After a surprisingly comfortable snooze I awoke in one of my favorite places, the main train station, made a brief but essential stop for some McDonald’s coffee to go, & was on my way to Morozivka to celebrate Yanna’s graduation. I’d been alerted about the grand event early in January & thus discussed well in advance some important details including what to wear. I was assured that while the people in the ceremony would dress up, everyone else would just wear normal clothes & thus I showed up in jeans & a sweater. Big mistake. Everyone in the ceremony wore suits & prom dresses & everyone else was dressed like they were going to a wedding complete with manicures & fancy hairdos. Yanna got to design a dress & have it made by a seamstress in a near(ish) city which sounded a little over the top until I remembered my homemade perfect, princess, hot pink prom dress & the patient & creative Mom who made it all possible. Her dress was equally extravagant & between the gown, bling & tiara she definitely looked like royalty. Her classmates followed suit. I think I’ve mentioned that less is never more in these parts & almost every dress had a hoop skirt, corset back, & beading & bedazzling as far as the eye could see. As the designated documenter I took a video of the graduates in action listening to the National Anthem. See if you can guess which one represents the mullet of all prom dresses.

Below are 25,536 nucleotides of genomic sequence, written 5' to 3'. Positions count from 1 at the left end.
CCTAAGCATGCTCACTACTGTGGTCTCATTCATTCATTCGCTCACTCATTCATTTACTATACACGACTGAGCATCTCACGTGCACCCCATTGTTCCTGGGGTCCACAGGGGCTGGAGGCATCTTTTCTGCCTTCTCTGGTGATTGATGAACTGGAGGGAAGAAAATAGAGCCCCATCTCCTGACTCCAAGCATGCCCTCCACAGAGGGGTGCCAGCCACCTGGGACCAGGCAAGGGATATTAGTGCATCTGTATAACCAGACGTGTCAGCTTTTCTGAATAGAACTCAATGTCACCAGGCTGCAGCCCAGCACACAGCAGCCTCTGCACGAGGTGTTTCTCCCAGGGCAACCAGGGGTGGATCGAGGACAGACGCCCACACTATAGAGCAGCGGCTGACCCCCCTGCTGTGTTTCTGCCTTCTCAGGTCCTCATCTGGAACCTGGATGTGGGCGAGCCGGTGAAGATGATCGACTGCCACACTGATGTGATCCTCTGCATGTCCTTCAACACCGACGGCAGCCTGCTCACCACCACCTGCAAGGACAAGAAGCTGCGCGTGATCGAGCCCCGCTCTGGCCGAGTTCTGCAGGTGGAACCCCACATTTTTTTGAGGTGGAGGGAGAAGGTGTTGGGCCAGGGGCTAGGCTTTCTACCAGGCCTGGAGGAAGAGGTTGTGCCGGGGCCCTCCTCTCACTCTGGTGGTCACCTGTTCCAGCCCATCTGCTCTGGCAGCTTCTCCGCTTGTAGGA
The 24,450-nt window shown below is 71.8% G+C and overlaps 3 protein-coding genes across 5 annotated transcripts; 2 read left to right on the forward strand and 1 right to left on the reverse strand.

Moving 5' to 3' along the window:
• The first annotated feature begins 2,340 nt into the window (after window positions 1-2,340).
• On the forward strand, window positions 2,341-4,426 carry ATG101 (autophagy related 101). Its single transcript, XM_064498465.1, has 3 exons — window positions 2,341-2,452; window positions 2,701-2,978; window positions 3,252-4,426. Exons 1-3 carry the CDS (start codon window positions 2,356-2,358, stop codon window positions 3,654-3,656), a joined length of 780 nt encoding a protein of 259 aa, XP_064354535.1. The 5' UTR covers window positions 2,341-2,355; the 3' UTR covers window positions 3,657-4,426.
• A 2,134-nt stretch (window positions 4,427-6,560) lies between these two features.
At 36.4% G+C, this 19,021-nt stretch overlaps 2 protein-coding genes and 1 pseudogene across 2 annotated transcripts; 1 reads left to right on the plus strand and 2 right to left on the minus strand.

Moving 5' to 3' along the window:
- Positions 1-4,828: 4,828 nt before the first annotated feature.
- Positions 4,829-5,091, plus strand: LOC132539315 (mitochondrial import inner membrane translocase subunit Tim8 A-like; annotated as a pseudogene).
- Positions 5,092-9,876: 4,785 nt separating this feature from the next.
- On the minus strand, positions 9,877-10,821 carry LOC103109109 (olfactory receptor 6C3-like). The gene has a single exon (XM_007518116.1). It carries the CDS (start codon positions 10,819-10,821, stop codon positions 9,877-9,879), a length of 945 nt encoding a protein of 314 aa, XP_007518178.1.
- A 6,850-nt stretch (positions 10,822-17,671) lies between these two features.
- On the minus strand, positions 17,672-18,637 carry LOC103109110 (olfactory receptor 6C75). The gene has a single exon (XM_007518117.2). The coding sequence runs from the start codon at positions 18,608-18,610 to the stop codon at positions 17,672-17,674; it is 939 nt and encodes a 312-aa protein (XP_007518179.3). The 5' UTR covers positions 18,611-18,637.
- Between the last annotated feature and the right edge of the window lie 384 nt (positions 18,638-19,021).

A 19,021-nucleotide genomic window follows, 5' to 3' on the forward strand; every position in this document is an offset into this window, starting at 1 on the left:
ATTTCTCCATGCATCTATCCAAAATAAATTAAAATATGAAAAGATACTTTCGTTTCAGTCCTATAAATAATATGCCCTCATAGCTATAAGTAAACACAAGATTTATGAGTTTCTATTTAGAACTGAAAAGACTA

The ceremony was very sweet & included individual speeches about each student since their class was so small. They would be announced & escorted down the aisle, & then they would get to listen to a long list of their many winning traits & achievements while their family members & friends lined up to give them armfuls of beautiful bouquets. It seemed like such a cool moment & the community outpour was so great that by the time all was said & done they’d have flowers stacked knee high in every direction. And then it would go to the next person. This was no quick process but I was enjoying the translating challenge when I noticed Yanna talking to the director (like a principal) & then walking across the stage headed straight towards me. My first thought was that I was going to be asked to leave on account of my casual digs but even more mortifyingly she relayed the message that I needed to give a speech. To practically the whole town of Morozivka. In Ukrainian. Now. Try as I might, there was no time for a panic attack as I walked up to the stage silently reassuring myself that I’ve already made a fool of myself on many an occasion. Is ‘reassuring’ the word I was looking for? After being escorted to the main stage with all of the other teachers I actually had a few minute to think about what I was going to say in Ukrainian w/ an attempt at proper grammar & was able to congratulate them & assure them of their bright futures before the English teacher came to the rescue & translated the rest of my speech. It wasn’t a nightmare, but after sitting on display in front of all 300 people (not to mention crying when they did the cute parent/student parts of the ceremony) I really, really wish I hadn’t gotten stuck in the rain & worn jeans. I could have at least put on makeup. 2 hours later the graduates headed off to a disco where they danced until sunrise (literally) & I went back with the extended family to do a little celebrating of our own. I really do feel like part of the family now & have even succumbed to the cheek kissing habit as a standard greeting/farewell.